A hybrid protein consisting of the Escherichia coli lipoprotein signal sequence attached to the mature sequence of the B subunit of heat‐labile enterotoxrn (Lipo‐EtxB) was expressed in yeast and E. coli Analyses of cell lysates from Saccharomyces cerevisiae and E. coli expressing the protein revealed that both organisms were able to assemble Lipo‐EtxB into oligomers that were (i) stable in the presence of sodium dodecyl sulphate, (ii) resistant to proteinase K degradation, and (iii) able to bind to GM1‐ganglio‐side receptors. Each of these properties are characteristic of the wild‐type B subunit pentamer produced in E. coli. Assembly of Lipo‐EtxB was found to be unaffected in a sec18 mutant of S. cerevisiae, which possesses a temperature‐sensitive defect in protein transport from the endoplasmic reticulum (ER) to the Golgi apparatus, but was found not to assemble in a sec53 mutant, which causes the misfolding of proteins targeted to the ER. A kar2‐1 mutation with a defect in the yeast homologue of BiP caused an 18‐fold reduction in Lipo‐EtxB assembly at the non‐permissive temperature in S. cerevisiae. However, introduction of the wild‐type KAR2gene on a plasmid into the kar2‐1 mutant completely suppressed the inhibition of Lipo‐EtxB assembly. This provides the first evidence that KAR2 facilitates the assembly of an oligomeric protein in yeast and thus implicates KAR2 as a‘molecular chaperone'. The possible mechanisms of enterotoxoid assembly In E. coli and S. cerevisiae are discussed.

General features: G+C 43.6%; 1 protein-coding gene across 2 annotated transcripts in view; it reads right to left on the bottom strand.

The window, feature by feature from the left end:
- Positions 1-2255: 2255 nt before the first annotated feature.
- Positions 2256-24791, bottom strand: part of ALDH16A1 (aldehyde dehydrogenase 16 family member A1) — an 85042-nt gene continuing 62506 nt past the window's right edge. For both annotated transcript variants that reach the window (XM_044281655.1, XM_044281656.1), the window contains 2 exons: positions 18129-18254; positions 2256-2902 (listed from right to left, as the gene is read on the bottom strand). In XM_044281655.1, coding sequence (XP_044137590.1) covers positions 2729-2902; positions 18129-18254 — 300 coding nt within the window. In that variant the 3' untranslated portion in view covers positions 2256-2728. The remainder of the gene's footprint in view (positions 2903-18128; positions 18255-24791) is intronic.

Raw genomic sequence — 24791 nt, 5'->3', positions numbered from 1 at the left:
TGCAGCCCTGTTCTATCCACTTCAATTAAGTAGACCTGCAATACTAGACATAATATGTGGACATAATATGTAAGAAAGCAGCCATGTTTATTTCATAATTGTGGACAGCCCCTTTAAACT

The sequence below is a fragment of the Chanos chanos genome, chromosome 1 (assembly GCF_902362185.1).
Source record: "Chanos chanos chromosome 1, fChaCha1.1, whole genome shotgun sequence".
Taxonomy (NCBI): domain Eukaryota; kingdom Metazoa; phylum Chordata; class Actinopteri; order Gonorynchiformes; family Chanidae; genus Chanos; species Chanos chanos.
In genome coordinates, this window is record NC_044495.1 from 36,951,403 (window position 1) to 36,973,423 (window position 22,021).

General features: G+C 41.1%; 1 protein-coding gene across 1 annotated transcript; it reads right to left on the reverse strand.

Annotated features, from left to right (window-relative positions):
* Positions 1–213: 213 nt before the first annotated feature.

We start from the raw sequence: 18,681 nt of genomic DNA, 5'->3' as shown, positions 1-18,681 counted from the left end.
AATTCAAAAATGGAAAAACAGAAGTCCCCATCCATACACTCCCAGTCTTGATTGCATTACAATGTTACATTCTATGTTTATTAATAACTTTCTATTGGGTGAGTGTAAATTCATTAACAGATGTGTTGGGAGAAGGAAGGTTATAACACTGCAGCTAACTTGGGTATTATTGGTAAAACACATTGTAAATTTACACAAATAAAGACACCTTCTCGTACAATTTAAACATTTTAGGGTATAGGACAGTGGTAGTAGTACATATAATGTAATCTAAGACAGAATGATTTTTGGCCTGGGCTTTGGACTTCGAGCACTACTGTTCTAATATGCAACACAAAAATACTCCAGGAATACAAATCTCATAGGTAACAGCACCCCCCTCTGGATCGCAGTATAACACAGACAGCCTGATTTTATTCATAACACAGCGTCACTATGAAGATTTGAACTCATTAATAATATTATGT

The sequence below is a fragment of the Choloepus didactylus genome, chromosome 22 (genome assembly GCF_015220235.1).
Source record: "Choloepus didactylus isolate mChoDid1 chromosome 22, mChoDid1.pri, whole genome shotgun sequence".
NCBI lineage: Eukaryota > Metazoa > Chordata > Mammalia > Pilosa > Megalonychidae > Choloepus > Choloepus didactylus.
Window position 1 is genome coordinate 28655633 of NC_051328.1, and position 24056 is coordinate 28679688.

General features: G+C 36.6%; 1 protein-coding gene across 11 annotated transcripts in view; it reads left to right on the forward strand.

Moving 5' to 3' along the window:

|Original language||American English|
|Number of pages||9|
|State||Published - Nov 1991|